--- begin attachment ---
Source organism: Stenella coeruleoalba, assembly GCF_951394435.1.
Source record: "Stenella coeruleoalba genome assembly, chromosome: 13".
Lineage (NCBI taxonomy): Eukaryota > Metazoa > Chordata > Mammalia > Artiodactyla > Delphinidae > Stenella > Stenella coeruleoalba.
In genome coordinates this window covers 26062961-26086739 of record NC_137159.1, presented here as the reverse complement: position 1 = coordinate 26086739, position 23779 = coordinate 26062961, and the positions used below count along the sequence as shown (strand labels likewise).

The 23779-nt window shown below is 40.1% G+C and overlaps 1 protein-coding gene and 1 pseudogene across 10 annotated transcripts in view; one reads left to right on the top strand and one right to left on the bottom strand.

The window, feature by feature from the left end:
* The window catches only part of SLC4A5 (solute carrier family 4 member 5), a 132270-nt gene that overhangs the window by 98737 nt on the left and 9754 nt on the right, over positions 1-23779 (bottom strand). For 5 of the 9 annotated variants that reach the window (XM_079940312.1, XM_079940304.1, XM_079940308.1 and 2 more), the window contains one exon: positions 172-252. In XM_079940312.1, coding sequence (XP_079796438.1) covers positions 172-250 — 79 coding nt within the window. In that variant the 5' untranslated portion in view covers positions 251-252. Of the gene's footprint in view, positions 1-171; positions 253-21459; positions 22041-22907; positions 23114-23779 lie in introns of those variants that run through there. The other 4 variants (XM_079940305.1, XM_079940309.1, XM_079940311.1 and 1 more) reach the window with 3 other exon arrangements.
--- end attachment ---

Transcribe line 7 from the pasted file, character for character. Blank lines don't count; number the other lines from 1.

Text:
* The window catches only part of SLC4A5 (solute carrier family 4 member 5), a 132270-nt gene that overhangs the window by 98737 nt on the left and 9754 nt on the right, over positions 1-23779 (bottom strand). For 5 of the 9 annotated variants that reach the window (XM_079940312.1, XM_079940304.1, XM_079940308.1 and 2 more), the window contains one exon: positions 172-252. In XM_079940312.1, coding sequence (XP_079796438.1) covers positions 172-250 — 79 coding nt within the window. In that variant the 5' untranslated portion in view covers positions 251-252. Of the gene's footprint in view, positions 1-171; positions 253-21459; positions 22041-22907; positions 23114-23779 lie in introns of those variants that run through there. The other 4 variants (XM_079940305.1, XM_079940309.1, XM_079940311.1 and 1 more) reach the window with 3 other exon arrangements.